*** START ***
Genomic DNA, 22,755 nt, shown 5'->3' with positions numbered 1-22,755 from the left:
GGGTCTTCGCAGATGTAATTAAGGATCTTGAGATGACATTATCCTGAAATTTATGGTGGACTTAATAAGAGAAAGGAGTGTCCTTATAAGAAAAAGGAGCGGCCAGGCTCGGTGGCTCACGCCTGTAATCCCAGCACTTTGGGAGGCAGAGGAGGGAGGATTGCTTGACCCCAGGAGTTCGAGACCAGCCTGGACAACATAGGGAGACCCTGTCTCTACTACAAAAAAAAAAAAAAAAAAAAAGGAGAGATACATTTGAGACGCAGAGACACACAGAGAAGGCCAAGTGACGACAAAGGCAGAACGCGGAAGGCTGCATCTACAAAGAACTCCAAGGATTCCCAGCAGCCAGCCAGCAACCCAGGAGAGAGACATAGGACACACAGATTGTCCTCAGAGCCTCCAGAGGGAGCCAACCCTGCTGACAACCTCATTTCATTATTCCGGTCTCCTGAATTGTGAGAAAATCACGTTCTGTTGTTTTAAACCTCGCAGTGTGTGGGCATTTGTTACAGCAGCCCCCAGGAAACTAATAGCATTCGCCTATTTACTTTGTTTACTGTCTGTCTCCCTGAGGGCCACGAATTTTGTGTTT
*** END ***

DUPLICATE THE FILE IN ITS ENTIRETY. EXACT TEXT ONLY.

Genomic DNA, 22,755 nt, shown 5'->3' with positions numbered 1-22,755 from the left:
GGGTCTTCGCAGATGTAATTAAGGATCTTGAGATGACATTATCCTGAAATTTATGGTGGACTTAATAAGAGAAAGGAGTGTCCTTATAAGAAAAAGGAGCGGCCAGGCTCGGTGGCTCACGCCTGTAATCCCAGCACTTTGGGAGGCAGAGGAGGGAGGATTGCTTGACCCCAGGAGTTCGAGACCAGCCTGGACAACATAGGGAGACCCTGTCTCTACTACAAAAAAAAAAAAAAAAAAAAAGGAGAGATACATTTGAGACGCAGAGACACACAGAGAAGGCCAAGTGACGACAAAGGCAGAACGCGGAAGGCTGCATCTACAAAGAACTCCAAGGATTCCCAGCAGCCAGCCAGCAACCCAGGAGAGAGACATAGGACACACAGATTGTCCTCAGAGCCTCCAGAGGGAGCCAACCCTGCTGACAACCTCATTTCATTATTCCGGTCTCCTGAATTGTGAGAAAATCACGTTCTGTTGTTTTAAACCTCGCAGTGTGTGGGCATTTGTTACAGCAGCCCCCAGGAAACTAATAGCATTCGCCTATTTACTTTGTTTACTGTCTGTCTCCCTGAGGGCCACGAATTTTGTGTTT